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Perhaps it makes more sense to implement this as a separate program that performs setsid() and then execvp(). This is a bit like daemon, but not quite, since daemon also forks and makes it hard to track the child process. As noted in the man page, sh tends not to implement many extensions. Extensions like set -o trapsasync and set -o pipefail are different from this one because they are hard to implement outside the shell or in a shell script. Of these, set -o pipefail is particularly simple to implement in the shell.
It would feel safer to add this further down (but still before the setpgid() from job control). In particular, doing things that may throw exceptions before the handler = &main_handler; below may cause exception handlers to be run twice (in parent and child). This might be problematic because, for example, histedit.c has an exception handler that deletes a temporary file. Although system calls such as setsid() do not throw exceptions, a surprising amount of code in sh may throw exceptions.
Doing this here directly after fork() ensures that setsid() will not fail, but in some situations it will be poorly predictable whether a new session will be created, since sh treats this as an implementation detail.
For example, a final subshell or program may or may not be executed in a new process:
$ sh -c 'ps -o comm= -p $$' ps $ sh -c 'trap "" 0; ps -o comm= -p $$' ps $ sh -c 'trap : 0; ps -o comm= -p $$' sh $ sh -c ':; (:; ps -o comm= -p $$)' ps $ sh -c 'if :; then ps -o comm= -p $$; fi' ps
certain simple commands may use vfork() instead of fork(), and command substitutions may be executed entirely in-process, using vfork() or using fork().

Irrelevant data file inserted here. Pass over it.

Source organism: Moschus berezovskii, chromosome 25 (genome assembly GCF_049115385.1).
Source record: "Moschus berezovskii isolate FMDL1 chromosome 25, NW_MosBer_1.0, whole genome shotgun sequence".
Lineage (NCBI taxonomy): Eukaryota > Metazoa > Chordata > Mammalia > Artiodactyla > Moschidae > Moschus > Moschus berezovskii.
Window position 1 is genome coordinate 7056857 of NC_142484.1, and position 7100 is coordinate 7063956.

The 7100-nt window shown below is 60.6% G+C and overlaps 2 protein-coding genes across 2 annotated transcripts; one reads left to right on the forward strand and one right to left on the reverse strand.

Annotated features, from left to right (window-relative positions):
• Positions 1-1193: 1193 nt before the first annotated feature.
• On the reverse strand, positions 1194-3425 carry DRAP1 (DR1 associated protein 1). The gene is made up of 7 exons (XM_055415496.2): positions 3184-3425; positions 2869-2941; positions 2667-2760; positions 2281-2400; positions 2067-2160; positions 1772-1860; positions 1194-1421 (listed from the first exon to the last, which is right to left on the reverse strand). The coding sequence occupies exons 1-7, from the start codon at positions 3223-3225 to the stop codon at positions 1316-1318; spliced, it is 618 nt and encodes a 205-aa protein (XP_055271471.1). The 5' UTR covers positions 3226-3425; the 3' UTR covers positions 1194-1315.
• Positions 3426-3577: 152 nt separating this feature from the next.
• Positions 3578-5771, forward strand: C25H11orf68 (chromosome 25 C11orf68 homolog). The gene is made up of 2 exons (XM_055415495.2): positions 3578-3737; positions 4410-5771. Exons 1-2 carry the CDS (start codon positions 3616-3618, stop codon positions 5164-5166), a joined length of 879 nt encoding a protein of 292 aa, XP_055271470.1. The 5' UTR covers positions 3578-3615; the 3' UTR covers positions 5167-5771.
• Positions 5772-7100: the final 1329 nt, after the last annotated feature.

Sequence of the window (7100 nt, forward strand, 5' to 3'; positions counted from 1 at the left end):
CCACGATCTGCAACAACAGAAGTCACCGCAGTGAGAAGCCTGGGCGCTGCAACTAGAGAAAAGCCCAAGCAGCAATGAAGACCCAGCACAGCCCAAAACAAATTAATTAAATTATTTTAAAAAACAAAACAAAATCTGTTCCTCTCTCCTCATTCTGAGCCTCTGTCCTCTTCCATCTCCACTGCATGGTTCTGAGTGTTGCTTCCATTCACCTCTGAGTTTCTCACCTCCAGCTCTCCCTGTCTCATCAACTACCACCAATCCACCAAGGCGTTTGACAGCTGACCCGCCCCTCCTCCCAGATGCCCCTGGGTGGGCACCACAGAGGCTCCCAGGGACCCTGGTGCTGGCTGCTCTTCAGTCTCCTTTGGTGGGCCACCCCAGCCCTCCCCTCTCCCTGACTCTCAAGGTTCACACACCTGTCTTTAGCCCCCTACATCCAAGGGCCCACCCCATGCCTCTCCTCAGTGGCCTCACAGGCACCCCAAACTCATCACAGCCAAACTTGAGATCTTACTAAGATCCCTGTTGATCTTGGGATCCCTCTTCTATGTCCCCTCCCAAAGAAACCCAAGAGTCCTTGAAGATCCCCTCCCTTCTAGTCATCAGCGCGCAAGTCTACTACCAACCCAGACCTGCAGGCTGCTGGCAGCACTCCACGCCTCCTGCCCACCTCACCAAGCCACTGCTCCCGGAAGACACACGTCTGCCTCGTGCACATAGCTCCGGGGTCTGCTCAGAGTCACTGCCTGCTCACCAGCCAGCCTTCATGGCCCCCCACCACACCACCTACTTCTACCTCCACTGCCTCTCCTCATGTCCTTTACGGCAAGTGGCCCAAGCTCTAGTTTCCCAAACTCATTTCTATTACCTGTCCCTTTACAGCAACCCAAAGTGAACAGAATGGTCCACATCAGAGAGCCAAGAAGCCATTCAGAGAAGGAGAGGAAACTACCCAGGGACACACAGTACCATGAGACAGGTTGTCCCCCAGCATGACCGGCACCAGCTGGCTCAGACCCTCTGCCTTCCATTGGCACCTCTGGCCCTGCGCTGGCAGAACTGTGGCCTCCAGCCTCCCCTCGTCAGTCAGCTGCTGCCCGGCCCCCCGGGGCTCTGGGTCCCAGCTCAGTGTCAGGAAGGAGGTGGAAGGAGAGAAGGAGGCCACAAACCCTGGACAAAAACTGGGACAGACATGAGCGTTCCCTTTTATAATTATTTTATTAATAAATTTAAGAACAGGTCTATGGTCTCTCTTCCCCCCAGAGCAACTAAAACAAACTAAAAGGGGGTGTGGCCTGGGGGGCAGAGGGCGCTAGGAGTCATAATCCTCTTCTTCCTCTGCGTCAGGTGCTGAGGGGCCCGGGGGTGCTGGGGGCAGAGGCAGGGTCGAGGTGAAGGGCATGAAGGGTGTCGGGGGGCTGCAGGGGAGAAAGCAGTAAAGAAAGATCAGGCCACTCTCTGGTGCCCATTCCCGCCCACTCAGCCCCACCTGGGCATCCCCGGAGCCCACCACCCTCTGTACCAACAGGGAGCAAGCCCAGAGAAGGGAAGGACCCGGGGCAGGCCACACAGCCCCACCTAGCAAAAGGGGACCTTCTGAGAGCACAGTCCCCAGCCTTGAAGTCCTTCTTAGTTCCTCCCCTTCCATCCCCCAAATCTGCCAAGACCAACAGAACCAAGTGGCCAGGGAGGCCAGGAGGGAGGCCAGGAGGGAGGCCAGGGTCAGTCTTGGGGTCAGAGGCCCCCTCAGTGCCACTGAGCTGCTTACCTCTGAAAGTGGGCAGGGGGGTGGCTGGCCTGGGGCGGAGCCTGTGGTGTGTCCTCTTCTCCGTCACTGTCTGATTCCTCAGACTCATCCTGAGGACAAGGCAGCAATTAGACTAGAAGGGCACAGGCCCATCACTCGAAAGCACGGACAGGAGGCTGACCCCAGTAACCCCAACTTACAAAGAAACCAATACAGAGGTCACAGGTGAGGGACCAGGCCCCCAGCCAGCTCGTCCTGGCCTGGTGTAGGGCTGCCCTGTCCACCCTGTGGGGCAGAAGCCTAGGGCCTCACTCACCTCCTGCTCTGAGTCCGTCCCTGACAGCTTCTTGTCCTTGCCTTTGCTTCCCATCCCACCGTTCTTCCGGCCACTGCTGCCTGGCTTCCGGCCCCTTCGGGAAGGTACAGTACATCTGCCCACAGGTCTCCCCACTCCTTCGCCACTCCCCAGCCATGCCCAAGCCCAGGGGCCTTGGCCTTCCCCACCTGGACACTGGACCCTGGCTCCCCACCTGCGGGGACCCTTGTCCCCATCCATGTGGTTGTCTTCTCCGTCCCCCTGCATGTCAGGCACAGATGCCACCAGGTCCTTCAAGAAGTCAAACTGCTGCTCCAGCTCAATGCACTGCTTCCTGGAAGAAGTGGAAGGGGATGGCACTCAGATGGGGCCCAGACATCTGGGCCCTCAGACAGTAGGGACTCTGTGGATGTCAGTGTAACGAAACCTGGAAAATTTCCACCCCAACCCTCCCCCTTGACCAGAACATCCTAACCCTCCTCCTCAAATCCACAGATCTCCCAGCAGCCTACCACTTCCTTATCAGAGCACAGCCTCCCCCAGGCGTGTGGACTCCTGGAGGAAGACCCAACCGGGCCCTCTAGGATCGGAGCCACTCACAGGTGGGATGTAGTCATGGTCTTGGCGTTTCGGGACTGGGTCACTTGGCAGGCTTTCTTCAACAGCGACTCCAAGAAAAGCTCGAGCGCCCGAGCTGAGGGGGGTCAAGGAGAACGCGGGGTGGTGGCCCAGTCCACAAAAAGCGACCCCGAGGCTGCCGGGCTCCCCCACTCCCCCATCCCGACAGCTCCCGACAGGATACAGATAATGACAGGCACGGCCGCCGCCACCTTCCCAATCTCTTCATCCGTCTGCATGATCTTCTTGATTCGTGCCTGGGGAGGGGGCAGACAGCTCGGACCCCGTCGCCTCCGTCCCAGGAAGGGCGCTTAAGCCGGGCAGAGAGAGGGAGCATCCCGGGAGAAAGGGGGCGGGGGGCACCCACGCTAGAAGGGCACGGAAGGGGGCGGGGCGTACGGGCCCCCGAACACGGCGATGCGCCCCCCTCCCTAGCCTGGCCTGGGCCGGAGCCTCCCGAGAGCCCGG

This is why POSIX talks about "shell environments" and not "child processes" when discussing the effect of () and the like.
One completely predictable fork() is the one caused by the running something in the background using the & control operator. With non-interactive job control this is a fixed pattern set -m; X & set +m. A new option might only be active in this predictable case.
Since there is no way to move a process to another existing session and all members of a pipeline are children of the main shell process, a command like set -o setsid; A | B | C & will unavoidably create three sessions. This differs from job control where the shell puts A, B and C into the same process group.
On the other hand, set -o setsid; (A | B | C) & adds an intermediate process which will allow A, B and C to be in a single session.
This comment does not suggest an immediate direction in this.
These lines do nothing and are not needed. The above four turn off -V when -E is enabled, and vice versa.
Only adding a long name (like nolog and pipefail) feels a bit safer against conflict with new options created elsewhere.
This clause does not seem to make much sense, since creating a new session implies creating a new process group, so job control would not add anything to the new option. Also, processes from a different session are immune to SIGTTIN and the like.